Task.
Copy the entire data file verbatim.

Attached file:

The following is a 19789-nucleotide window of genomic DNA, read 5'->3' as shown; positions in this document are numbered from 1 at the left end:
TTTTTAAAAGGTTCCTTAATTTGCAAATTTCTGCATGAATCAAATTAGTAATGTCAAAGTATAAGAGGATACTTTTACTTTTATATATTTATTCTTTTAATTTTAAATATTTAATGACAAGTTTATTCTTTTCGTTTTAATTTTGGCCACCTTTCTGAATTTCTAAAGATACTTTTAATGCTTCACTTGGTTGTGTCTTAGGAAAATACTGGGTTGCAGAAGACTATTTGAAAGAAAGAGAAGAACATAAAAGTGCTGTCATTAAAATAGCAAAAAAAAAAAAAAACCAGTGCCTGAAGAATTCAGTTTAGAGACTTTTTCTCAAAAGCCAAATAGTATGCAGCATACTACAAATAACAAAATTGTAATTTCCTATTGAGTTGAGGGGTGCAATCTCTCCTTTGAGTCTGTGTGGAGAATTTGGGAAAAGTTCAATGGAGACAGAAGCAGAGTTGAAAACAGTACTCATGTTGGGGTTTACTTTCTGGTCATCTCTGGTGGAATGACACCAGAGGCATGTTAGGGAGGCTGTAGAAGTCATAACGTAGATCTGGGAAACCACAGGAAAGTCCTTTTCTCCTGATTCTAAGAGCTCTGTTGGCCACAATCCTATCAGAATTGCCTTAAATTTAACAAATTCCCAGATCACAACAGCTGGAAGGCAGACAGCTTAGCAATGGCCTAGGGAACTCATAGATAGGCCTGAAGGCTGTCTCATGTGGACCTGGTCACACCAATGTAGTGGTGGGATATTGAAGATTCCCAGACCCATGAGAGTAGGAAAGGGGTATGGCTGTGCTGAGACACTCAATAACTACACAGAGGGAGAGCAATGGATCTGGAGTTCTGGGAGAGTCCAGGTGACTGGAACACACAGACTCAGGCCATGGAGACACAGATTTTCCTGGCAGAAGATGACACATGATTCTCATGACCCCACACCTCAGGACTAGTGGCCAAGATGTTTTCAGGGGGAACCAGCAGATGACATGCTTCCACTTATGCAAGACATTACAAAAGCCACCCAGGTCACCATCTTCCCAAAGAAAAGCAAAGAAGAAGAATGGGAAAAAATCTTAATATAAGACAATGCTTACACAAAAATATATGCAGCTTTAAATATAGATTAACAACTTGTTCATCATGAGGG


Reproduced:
The following is a 19789-nucleotide window of genomic DNA, read 5'->3' as shown; positions in this document are numbered from 1 at the left end:
TTTTTAAAAGGTTCCTTAATTTGCAAATTTCTGCATGAATCAAATTAGTAATGTCAAAGTATAAGAGGATACTTTTACTTTTATATATTTATTCTTTTAATTTTAAATATTTAATGACAAGTTTATTCTTTTCGTTTTAATTTTGGCCACCTTTCTGAATTTCTAAAGATACTTTTAATGCTTCACTTGGTTGTGTCTTAGGAAAATACTGGGTTGCAGAAGACTATTTGAAAGAAAGAGAAGAACATAAAAGTGCTGTCATTAAAATAGCAAAAAAAAAAAAAAACCAGTGCCTGAAGAATTCAGTTTAGAGACTTTTTCTCAAAAGCCAAATAGTATGCAGCATACTACAAATAACAAAATTGTAATTTCCTATTGAGTTGAGGGGTGCAATCTCTCCTTTGAGTCTGTGTGGAGAATTTGGGAAAAGTTCAATGGAGACAGAAGCAGAGTTGAAAACAGTACTCATGTTGGGGTTTACTTTCTGGTCATCTCTGGTGGAATGACACCAGAGGCATGTTAGGGAGGCTGTAGAAGTCATAACGTAGATCTGGGAAACCACAGGAAAGTCCTTTTCTCCTGATTCTAAGAGCTCTGTTGGCCACAATCCTATCAGAATTGCCTTAAATTTAACAAATTCCCAGATCACAACAGCTGGAAGGCAGACAGCTTAGCAATGGCCTAGGGAACTCATAGATAGGCCTGAAGGCTGTCTCATGTGGACCTGGTCACACCAATGTAGTGGTGGGATATTGAAGATTCCCAGACCCATGAGAGTAGGAAAGGGGTATGGCTGTGCTGAGACACTCAATAACTACACAGAGGGAGAGCAATGGATCTGGAGTTCTGGGAGAGTCCAGGTGACTGGAACACACAGACTCAGGCCATGGAGACACAGATTTTCCTGGCAGAAGATGACACATGATTCTCATGACCCCACACCTCAGGACTAGTGGCCAAGATGTTTTCAGGGGGAACCAGCAGATGACATGCTTCCACTTATGCAAGACATTACAAAAGCCACCCAGGTCACCATCTTCCCAAAGAAAAGCAAAGAAGAAGAATGGGAAAAAATCTTAATATAAGACAATGCTTACACAAAAATATATGCAGCTTTAAATATAGATTAACAACTTGTTCATCATGAGGG